Freed American hostage Jill Carroll has issued a statement in which she says her captors in Iraq threatened her and forced her to participate in a propaganda video.
In a statement read Saturday by her editor in Boston, Carroll thanked those in the U.S. and Iraqi governments who worked to secure her release. She also expressed gratitude to the U.S. military and her fellow journalists.
Carroll said her captors promised her she would be released if she cooperated with the propaganda video, and she agreed in hopes she could escape her threatening environment.
Carroll called her kidnappers criminals at best, and said she was deeply angry with them.
Carroll was released Thursday after 82 days in captivity. In the video released by her captors, she praised the Iraqi insurgency and criticized the U.S. war effort.
In the statement read by Carroll's editor, she made reference to an interview given to the Iraqi Islamic party shortly after her release. She said the party promised the interview would not be aired on television, but the party broke its word. She said that out of fear of retribution, she told the interviewer she had not been threatened.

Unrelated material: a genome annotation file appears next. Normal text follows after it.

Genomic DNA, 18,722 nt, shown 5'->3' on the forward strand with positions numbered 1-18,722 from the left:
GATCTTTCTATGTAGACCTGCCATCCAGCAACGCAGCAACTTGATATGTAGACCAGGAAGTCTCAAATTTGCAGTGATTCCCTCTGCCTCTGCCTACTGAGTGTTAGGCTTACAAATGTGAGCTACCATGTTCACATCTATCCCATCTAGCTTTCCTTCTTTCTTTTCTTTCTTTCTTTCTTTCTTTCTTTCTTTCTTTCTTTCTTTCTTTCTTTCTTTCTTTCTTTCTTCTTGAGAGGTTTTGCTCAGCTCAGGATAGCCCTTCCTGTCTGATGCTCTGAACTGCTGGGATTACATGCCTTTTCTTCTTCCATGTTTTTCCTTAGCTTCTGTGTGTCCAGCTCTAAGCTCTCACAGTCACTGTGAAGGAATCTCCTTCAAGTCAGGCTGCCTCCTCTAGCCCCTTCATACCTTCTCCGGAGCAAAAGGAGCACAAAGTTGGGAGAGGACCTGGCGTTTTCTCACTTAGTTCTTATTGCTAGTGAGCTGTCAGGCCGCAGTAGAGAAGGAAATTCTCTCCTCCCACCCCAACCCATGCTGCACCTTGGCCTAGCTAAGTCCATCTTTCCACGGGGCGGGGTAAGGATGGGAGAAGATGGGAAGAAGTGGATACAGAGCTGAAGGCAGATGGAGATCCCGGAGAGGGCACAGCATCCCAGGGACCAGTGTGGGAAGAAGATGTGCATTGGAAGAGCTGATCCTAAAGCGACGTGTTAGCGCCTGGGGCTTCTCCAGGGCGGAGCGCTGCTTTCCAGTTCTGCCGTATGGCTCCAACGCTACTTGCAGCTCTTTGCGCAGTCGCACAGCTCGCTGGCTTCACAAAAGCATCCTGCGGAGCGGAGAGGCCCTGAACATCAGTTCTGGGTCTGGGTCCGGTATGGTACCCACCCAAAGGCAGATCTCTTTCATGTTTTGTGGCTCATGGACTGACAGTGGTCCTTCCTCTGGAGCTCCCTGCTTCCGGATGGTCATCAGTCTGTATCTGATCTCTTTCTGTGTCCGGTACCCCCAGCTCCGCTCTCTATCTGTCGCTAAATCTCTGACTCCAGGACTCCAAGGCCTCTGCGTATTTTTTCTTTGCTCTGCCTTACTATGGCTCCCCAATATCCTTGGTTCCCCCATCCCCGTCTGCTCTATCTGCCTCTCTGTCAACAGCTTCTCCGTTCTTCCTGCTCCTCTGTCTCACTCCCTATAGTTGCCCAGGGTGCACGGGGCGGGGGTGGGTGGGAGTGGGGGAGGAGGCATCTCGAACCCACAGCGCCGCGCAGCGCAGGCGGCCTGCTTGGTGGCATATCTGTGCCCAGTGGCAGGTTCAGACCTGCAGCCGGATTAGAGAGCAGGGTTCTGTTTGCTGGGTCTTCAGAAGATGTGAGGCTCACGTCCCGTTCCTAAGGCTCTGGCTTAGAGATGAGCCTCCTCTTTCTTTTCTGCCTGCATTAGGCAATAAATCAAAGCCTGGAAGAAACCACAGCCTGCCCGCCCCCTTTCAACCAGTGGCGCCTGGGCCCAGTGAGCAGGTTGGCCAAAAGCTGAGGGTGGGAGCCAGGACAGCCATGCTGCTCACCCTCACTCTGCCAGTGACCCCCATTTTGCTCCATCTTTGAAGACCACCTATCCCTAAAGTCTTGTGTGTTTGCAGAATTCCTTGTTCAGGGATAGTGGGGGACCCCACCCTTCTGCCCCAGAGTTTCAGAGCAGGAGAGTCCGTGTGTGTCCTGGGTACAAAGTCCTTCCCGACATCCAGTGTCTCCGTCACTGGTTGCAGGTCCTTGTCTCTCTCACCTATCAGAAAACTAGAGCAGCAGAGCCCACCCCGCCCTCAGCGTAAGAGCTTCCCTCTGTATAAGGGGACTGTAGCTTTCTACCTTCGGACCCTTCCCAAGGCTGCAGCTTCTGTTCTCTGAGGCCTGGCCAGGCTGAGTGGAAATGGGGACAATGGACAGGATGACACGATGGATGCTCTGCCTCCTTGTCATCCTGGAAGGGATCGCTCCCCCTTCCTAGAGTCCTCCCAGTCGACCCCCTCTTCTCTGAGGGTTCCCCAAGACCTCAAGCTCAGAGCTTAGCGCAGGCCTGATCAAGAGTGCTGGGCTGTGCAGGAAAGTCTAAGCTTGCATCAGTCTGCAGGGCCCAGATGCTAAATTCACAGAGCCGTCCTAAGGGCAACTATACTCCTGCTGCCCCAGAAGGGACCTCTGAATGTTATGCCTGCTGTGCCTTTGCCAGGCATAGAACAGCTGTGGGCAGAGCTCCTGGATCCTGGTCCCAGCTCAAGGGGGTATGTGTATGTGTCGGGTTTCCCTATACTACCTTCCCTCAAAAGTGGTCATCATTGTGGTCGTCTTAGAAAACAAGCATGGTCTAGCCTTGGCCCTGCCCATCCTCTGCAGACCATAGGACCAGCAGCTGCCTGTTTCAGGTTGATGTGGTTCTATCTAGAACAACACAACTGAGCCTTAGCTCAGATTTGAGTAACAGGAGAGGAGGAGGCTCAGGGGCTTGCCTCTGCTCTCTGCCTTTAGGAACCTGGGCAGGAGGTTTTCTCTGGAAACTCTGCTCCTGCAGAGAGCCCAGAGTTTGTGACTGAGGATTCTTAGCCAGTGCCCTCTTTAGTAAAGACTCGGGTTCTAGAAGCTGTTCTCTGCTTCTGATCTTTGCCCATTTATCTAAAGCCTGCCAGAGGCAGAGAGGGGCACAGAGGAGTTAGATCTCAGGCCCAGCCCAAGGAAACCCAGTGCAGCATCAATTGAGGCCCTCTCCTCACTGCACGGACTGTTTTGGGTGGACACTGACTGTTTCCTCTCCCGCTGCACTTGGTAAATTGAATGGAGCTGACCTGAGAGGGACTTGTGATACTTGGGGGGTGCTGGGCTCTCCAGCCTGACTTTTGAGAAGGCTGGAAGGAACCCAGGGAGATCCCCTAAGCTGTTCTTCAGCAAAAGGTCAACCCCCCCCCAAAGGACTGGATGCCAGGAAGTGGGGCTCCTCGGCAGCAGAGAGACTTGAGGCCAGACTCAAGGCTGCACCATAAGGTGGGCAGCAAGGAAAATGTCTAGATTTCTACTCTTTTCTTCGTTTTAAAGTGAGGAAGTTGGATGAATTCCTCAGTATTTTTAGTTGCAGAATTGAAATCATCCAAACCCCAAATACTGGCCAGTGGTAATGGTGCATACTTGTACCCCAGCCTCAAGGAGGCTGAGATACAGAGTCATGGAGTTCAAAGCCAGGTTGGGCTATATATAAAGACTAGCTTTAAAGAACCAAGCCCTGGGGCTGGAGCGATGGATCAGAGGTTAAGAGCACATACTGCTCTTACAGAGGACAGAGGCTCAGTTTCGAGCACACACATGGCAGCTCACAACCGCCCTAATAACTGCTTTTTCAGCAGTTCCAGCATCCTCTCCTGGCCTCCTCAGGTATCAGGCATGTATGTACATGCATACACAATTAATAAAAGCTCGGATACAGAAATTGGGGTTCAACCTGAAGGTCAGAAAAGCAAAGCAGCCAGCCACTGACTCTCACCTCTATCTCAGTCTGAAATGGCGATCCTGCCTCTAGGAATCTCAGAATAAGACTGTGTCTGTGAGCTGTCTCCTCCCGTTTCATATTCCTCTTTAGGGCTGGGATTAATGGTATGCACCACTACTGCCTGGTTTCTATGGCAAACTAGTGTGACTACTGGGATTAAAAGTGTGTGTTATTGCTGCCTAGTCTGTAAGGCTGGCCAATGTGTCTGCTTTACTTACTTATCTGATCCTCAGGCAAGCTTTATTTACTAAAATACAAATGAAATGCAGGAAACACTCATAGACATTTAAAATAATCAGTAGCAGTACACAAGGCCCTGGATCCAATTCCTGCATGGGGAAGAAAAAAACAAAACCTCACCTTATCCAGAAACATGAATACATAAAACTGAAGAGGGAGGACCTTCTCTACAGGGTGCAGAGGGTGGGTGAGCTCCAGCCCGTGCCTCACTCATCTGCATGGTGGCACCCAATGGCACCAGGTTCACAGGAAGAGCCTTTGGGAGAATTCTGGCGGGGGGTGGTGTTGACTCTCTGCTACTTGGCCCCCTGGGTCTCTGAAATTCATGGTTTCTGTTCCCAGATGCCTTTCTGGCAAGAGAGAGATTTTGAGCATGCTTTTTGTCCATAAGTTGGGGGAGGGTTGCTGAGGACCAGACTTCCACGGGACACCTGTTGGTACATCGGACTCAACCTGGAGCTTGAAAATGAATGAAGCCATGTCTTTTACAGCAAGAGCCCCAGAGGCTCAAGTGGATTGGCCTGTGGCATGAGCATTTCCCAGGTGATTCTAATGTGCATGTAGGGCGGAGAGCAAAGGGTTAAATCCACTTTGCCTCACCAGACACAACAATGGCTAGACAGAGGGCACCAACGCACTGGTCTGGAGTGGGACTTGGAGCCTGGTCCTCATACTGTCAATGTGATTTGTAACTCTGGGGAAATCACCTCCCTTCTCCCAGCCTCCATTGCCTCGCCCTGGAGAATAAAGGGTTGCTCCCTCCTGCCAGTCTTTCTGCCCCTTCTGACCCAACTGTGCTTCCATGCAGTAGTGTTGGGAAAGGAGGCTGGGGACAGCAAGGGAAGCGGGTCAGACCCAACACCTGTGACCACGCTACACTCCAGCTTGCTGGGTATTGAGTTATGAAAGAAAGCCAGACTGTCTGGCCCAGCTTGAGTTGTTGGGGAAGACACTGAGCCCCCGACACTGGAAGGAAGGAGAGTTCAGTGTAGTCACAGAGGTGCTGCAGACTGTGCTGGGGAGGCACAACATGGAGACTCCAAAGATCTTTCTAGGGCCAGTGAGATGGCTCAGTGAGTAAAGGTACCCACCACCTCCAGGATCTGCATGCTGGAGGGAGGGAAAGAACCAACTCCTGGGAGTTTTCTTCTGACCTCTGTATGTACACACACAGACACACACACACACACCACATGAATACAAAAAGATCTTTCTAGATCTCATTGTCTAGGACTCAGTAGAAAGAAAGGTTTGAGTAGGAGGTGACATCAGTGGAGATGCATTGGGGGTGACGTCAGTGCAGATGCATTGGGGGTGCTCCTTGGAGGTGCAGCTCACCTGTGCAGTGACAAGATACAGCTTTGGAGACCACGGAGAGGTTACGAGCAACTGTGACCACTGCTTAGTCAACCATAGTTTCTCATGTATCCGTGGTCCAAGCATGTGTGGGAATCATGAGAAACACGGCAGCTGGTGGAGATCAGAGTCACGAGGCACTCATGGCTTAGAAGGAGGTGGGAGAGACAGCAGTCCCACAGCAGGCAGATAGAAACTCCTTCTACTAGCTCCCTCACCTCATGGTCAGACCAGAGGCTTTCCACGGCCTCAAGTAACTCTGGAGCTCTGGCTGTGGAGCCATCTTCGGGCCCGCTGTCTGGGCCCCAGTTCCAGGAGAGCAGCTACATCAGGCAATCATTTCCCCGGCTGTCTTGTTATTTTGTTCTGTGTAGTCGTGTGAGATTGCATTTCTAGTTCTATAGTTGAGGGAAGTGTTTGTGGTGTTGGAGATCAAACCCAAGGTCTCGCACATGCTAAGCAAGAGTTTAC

In fact, her statement said, she was threatened many times.
Carroll also sought to correct two false statements that had begun to circulate about her. She said that she did not refuse to travel or cooperate with the U.S. military. And she said she never refused to discuss her captivity with U.S. officials.